“Closely watched and scrutinized projections by University of Washington researchers nearly doubled the expected number of COVID-19 deaths to about 135,000 by August [4th], based on the easing of social distancing measures,” reports The Wall Street Journal. Not really. That’s just a convenient excuse. The estimate was doubled because it was obviously wrong.
At the time of my April 6 blog, “Tracking the White House’s Favorite Epidemic Curve,” the “Murray Model” from The Institute for Health Metrics and Evaluation (IHME) was projecting 81,766 deaths by August 4. I wrote that “If COVID-19 deaths [per day] do not stop climbing soon after mid‐April, then Chris Murray’s IHME model may begin to appear too optimistic.”
As it happens, daily deaths did seem to peak at 2216 on April 16 and were then flat or down for few days, hitting a low of 1965 on April 26 (before rising back to 2343 on May 1). In the first week of April, while the curve appeared to be flattening, the Murray Model reduced projected deaths to total only 60,000, which would have required daily deaths to drop like a stone – more like a cliff than a curve. It did not take long for reality to outrun that estimate.
An April 30 news story in Stat noted, “On Wednesday, April 29, the country blew past 60,000, more than three months before the Institute for Health Metrics and Evaluation projected. IHME, whose model has been criticized by many epidemiologists, now says the most likely death toll on Aug. 4 will be 72,433, though it could be as low as about 60,000 (obviously impossible) and as high as 115,000.” That still‐incredible scenario, suggesting there would be only 12,000 more deaths ahead over the next three months (about 133 per day), is the one that had to be doubled to 134,475 through August 4. It wasn’t because of any easing of mandatory social distancing rules, whose efficacy is assumed rather than proven, but because 72,433 was no more realistic than 60,000.
The Wall Street Journal theory – that the IHME “nearly doubled the expected number of COVID-19 deaths … based on the easing of social distancing measures”– is easy to disprove. The online projections are available state‐by‐state, making it easy for anyone to see that daily deaths are still projected to decline in states that eased social distancing rules.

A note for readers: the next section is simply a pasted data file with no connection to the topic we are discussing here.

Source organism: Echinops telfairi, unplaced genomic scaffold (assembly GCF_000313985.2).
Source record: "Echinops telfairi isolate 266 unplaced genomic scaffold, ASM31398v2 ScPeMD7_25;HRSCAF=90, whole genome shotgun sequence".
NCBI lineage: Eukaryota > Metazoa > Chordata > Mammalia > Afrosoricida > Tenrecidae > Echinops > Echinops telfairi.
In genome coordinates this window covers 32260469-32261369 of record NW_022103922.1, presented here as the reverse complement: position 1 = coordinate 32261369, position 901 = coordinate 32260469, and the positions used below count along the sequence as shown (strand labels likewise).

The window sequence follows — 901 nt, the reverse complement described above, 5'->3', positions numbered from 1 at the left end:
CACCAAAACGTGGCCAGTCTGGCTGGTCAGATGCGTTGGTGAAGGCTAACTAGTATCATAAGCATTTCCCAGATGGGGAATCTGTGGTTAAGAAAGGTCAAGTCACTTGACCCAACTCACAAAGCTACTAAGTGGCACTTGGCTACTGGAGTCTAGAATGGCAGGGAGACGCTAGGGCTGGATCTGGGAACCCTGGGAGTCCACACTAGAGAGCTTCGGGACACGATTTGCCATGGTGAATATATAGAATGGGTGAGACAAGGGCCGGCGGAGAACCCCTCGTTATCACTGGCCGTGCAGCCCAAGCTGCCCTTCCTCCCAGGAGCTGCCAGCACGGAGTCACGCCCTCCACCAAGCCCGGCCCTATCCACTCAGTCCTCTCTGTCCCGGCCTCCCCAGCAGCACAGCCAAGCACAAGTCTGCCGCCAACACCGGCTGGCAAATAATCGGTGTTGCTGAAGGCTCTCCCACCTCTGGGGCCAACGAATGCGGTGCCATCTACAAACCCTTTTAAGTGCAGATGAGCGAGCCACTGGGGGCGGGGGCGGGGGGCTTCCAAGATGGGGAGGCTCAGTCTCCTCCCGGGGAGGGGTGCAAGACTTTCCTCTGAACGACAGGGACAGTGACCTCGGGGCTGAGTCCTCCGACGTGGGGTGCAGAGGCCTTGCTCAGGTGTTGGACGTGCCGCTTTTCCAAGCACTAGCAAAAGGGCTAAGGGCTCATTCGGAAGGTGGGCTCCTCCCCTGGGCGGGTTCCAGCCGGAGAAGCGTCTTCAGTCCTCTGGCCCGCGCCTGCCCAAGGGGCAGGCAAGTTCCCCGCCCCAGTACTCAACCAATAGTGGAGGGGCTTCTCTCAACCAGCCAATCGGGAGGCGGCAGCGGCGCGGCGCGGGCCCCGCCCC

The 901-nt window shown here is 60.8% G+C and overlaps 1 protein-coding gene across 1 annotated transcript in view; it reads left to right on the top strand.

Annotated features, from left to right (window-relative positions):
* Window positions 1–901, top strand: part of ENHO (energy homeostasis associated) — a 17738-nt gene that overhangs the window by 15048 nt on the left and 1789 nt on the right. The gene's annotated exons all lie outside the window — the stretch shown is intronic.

The IHME modelers may have encouraged the Journal writers’ incorrect interpretation of why their death estimates had to be fixed by fabricating a flawed state grading scheme for social distancing mandates (which I criticized here). In reality, the reason the IHME’s total projected deaths have increased is not because daily deaths are projected to rise (on the contrary, deaths still fall quickly) but because deaths are now expected to remain relatively higher for dozens more days.
Focusing on daily deaths, state infection reproduction rates and hospitalization admissions is more informative than “confirmed” cases, which are the tip of an invisible iceberg (because nobody tests those with no symptoms or symptoms to mild to seek medical attention) and sensitive to the intensity of testing.
The recent increase in IHME’s cumulative death estimate over six months does not mean COVID-19 deaths rates have gotten worse, only that their projections have gotten better.
None of the epidemiological models can claim to have much predictive value for more than a month ahead. So, what do they say about COVID-19 deaths in May? Ryan Best and Jay Boice gathered six model predictions of total U.S. deaths through May 31 –from IHME, MIT, Columbia, Northeastern, Los Alamos and the University of Texas. Aside from the just‐revised IHME model, the average prediction of the other five ranged from 93,000 to 114,000, with a median of 100,000.
Having already reached 72,050 by May 5, reaching 100,000 by the end of the month would leave 27,950 more to go in 26 days or 1,075 deaths per day. That sounds worse that it is. Since there were 2,343 deaths on May 1, all models predict daily deaths must fall sharply in order to average less than half that many daily deaths over the whole month. The newest mid‐range estimate from the IHME, for example, shows daily deaths down to 924 by May 31. Contrary to misdirected news stories about one model expecting more deaths than it did before, all six of these leading models expect a very significant drop in the pace of COVID-19 deaths this month.